Geneva Galloway, administrative specialist for the Donaghey Scholars Honors Program, is one of the first graduates of the City of Little Rock’s new R.O.C.K. (Residents Obtaining Community Knowledge) Academy.
“I have been on this journey of civic engagement since about 2016,” said Galloway, who participated in the second academy cohort. “I saw this as an opportunity to get more involved with the city. Throughserving as a board member on my neighborhood association in Broadmoor and through my work at UA Little Rock, I have found that I can make the biggest difference right here in my own backyard.”
The City of Little Rock launched its new R.O.C.K. Academy community education course on civic engagement in fall 2020 to cultivate understanding and enhance the relationship between city government and its residents.
“R.O.C.K. is an acronym for Residents Obtaining Community Knowledge,” Mayor Frank Scott Jr. said in a press release. “We wanted a way to cultivate understanding and enhance the relationship between City government and its residents. R.O.C.K. Academy will give residents an up-close look at how their City government works and we hope it will act as a catalyst that prompts civic engagement through service on our boards and commissions.”
As a member of the Broadmoor Property Owners Association, Galloway said she was inspired to participate in the academy to learn how to become more engaged with the city and to be a better advocate for its citizens.
“I want to be someone that can be a resource and an advocate for the city and for the services that I don’t think residents know are at their disposal,” she said. “For example, my mom raises my 8-year-old niece, and she’s a full-time nurse. The summer is coming up, and childcare is very expensive and difficult to figure out. The city offers a summer youth playground program. They create a safe environment where families can bring their kids during the work day. The kids get the opportunity to participate in different recreational activities, including field trips around the city to places like MacArthur Museum of Military History and the Clinton Presidential Library.This is one example of a program that I had no idea the city offered and that more people should know about.”
During the seven-week program, residents gain knowledge and insight through discussions, virtual demonstrations and virtual site visits, both in-person and via virtual instruction that includes virtual field trips capped with a “graduation” held at a City Board of Directors meeting on May 18.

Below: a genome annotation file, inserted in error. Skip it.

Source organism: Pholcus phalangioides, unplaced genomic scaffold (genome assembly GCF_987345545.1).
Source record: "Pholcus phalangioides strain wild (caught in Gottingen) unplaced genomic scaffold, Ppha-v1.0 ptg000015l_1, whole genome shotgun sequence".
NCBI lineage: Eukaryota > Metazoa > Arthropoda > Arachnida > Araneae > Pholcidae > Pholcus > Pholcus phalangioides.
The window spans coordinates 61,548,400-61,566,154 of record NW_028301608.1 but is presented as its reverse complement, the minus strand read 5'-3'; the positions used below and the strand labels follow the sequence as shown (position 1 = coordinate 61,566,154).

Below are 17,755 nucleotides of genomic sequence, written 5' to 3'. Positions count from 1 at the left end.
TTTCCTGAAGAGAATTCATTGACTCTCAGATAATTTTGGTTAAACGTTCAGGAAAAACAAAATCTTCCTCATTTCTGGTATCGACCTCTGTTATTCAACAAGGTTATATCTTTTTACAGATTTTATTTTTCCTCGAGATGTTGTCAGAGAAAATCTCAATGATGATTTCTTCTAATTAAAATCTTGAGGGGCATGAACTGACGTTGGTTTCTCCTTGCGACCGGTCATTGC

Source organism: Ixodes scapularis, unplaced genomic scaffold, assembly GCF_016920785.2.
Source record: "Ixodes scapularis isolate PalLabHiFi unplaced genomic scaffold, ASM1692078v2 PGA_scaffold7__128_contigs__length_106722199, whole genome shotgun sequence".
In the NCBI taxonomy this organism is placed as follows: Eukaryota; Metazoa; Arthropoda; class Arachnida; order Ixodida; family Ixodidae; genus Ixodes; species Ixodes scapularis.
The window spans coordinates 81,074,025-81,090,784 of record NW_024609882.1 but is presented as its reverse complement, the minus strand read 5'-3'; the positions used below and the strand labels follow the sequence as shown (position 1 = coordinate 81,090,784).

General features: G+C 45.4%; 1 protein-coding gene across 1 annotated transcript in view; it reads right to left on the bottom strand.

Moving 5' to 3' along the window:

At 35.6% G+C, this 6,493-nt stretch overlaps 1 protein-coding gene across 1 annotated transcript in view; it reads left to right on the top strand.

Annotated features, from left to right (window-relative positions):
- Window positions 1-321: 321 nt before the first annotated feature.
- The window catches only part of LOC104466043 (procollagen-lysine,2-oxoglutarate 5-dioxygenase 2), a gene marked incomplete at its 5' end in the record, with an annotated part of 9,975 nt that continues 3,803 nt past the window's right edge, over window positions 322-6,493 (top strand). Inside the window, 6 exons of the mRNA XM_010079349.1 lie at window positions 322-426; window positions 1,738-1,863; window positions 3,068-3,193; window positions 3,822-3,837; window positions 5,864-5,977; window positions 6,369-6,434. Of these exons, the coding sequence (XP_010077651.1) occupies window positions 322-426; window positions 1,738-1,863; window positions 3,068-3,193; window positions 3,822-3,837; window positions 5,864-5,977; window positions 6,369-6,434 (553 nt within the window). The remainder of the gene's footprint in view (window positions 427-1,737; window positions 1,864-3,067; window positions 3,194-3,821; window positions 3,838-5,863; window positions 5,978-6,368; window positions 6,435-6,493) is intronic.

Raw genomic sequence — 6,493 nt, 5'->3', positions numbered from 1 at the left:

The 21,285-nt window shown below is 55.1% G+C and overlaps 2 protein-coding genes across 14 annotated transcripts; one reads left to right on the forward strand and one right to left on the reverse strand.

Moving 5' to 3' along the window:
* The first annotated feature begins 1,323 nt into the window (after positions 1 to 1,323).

The sessions include:
Government 101 – An overview of city government.
Dollars and Sense – A look at the budgeting process and economic development.
Safety in the City – Meet those working to keep the city safe.
Little Rock Building Blocks – Hear from Planning and Development, Public Works and Housing and Neighborhood Programs departments.
Livin’ in Little Rock – Focuses on quality of life topics such as Parks and Recreation, the Little Rock Zoo and sustainability measures.
Community Care – Learn about city-supported social service programs and other resources.
One of the lessons that Galloway learned through the academy is that there are many ways to practice civic engagement.
“One of the coolest things is that they asked us to go spend a small amount of money in a different ward than the one we live in,” she said. “I went and had a delicious lunch at La Vaquera Taqueria located in Ward 7 on Chicot Road. That positive experience taught me that civic engagement can be as simple as spending money in a part of the city that you don’t visit frequently.”
Having grown up in Little Rock, there are so many parts of the city that I hadn’t visited up until my 20s. It reinforced that there is a disconnect that people might have in different areas of the city. If you join the academy, you learn about the different wards, and it gives you a reason to go and check them out.”
Once Galloway has finished her term on Broadmoor’s neighborhood association, she is planning to put her new knowledge to work by serving on one of Little Rock’s city commissions.
“I’ve learned there are many ways to serve that can have a lasting impact,” she said. “There are so many more things that we can do other than voting to be civically engaged. After I finish my term on the neighborhood association, a city commission is the next way that I’d like to be able to participate.”